Off we went again along the path which soon led us back once more to Dryham Lane where the car was parked. Here we dropped of our Rucsacks before wandering a little further along to where a seat offered a brief rest (too good to miss) this overlooked a lake but not so much much to see now- only B.H. Gulls and an occasional Great Crested Grebe. The “A” Team wandered a little further while the “B” Team remained on the seat.

Members: 5    Birds: 41    Flowers: 21                                                        Reporter: J. Smithson


Sunday October 9th                                                                                    Fungas Foray- Cordwell Valley

After a long period with no rain which had only ended quite recently, there was not a lot of fungi to be found in Cordwell Valley this morning. Yesterday there was quite heavy rain, today it was fine but dull.

As we began our walk through the fields beside the river, we  could hear the hounds barking in the distance. Flowers were few and far between- there was alone Dandelion, an old Meadow Buttercup here and there with a few Herb Roberts bravely showing their pink faces through the long grass and the dead leaves.

Robind and Nuthatches were heard and the stream rippled its way over the stoney river bed, though we had noted a patch where the river bank had fallen away leaving a very sharp drop down to the water.

As we entered the woodland we found some Candle Snuff on a dead log, and a little further a couple of unidentified specimens which were well passed their best.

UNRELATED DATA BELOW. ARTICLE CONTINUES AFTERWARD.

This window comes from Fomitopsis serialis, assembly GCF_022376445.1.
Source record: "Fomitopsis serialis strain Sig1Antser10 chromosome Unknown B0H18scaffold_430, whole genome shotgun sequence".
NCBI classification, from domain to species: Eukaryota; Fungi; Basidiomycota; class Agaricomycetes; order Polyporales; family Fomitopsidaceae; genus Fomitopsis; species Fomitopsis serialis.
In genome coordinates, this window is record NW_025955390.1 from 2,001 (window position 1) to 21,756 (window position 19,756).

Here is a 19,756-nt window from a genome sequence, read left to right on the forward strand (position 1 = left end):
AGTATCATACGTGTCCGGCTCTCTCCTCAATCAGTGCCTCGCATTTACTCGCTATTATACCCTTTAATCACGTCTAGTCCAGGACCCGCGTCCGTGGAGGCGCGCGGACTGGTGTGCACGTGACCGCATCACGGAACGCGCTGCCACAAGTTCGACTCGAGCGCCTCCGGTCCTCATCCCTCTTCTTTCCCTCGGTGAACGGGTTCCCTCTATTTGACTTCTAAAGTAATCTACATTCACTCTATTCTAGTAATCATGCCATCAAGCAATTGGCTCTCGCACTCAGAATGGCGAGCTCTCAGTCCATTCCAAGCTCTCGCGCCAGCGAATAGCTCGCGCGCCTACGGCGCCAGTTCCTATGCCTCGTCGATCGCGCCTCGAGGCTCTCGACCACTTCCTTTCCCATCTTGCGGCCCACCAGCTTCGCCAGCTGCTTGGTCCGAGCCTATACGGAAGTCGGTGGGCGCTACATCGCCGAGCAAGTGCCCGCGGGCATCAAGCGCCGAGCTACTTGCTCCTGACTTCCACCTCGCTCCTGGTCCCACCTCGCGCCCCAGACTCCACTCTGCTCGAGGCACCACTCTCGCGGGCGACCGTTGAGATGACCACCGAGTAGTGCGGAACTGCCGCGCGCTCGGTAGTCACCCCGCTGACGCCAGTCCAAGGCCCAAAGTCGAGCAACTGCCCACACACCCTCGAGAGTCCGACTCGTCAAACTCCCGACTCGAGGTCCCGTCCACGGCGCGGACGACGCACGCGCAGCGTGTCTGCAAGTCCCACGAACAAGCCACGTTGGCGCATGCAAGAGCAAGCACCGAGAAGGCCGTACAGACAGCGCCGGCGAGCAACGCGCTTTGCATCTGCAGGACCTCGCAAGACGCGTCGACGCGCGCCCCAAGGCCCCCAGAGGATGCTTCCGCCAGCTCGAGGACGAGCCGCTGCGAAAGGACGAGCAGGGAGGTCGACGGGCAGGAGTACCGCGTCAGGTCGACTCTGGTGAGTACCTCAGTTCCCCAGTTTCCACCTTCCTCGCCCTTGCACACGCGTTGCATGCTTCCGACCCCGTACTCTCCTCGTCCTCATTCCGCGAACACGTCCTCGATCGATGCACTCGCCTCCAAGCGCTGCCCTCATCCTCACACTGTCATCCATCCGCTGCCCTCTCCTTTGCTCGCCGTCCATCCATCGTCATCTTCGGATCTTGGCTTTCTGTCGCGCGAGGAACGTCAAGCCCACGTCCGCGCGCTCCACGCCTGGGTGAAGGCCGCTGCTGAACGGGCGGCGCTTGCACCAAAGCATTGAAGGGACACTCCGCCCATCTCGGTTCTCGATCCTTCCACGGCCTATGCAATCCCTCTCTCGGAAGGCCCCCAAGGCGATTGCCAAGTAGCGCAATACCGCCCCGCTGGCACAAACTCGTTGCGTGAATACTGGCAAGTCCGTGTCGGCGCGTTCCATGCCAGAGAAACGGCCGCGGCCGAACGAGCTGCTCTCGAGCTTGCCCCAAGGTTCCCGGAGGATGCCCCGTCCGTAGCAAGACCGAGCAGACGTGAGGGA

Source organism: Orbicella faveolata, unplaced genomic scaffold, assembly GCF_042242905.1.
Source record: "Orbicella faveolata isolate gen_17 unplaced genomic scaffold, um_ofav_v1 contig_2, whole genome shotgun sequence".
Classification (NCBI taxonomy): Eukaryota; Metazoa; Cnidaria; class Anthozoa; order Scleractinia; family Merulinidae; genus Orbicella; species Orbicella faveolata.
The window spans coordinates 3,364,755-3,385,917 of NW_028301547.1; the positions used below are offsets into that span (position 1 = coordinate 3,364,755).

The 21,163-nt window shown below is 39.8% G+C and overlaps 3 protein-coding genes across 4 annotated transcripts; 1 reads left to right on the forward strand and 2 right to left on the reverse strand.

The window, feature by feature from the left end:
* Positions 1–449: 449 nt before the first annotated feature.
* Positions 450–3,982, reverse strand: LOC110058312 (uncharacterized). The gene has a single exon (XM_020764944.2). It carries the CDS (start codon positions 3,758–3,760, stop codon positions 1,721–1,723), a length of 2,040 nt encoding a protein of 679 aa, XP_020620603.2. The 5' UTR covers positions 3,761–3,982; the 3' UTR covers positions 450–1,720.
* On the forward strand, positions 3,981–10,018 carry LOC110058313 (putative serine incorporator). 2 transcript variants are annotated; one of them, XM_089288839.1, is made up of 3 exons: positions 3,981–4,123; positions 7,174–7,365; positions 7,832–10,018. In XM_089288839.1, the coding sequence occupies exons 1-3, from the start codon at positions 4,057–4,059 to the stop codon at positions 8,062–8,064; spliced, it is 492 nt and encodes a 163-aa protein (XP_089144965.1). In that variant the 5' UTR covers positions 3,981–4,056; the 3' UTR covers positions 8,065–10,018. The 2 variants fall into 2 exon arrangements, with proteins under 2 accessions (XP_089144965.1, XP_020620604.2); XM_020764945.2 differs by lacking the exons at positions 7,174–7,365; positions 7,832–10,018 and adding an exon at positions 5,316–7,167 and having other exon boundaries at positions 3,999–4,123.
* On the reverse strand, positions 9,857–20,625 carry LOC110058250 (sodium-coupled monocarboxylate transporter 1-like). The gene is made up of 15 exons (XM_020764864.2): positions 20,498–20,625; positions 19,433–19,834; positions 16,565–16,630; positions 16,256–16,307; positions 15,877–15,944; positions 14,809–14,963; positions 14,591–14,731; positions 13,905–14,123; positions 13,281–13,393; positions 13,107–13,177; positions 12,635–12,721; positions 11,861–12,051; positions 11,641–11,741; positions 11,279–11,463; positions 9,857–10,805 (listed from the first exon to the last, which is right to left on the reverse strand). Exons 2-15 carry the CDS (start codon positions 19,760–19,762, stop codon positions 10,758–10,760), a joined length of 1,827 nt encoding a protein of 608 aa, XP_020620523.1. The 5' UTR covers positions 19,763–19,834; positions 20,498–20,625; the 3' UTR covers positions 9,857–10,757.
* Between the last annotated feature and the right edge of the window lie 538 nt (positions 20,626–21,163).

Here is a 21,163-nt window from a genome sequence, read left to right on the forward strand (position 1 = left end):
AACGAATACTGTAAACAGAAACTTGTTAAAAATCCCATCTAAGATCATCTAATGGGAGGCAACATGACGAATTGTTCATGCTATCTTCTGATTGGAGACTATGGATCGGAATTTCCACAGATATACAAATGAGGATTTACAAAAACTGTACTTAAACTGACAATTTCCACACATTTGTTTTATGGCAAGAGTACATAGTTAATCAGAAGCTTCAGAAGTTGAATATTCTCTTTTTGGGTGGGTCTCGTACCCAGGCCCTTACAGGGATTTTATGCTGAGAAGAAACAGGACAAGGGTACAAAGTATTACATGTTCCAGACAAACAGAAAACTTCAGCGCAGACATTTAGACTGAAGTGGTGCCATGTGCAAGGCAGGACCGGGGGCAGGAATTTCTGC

We crossed the rocky lane to take the path along the Braken covered moor, but here it was so wet and muddy but before we turned back, we had found an Inkcap and a Wood Aven to add to the lists.

Back into the woodland, some Birch Polypores were seen, then a Penny Bun Bolete. Here we had strayed from the path and blood was drawn as we battled thriugh the brambles. A little further came our prize sighting as a colourful patch of  Fly Agarics was found. We stopped here for a few minutes watching some little fish darting about in the river.

The sun was breaking thri=ough by now, so it was decided to take our lunch up to Shillito Wood where we enjoyed the fresh wind and the lovely view.

Members: 3   Fungii: 4   Birds: 6   Flowers: 8                                               Reporter: J. Smithson


Sunday September 25th                                                                              

Six members left Dronfield at 8am on this grey morning to make our second visit to the RSPB Reserve at Frampton Marsh in Lincolnshire arriving at the reserve at 9.45am. We had passed through some drizzly weather on the journey but on arrival it was fine with a cool wind.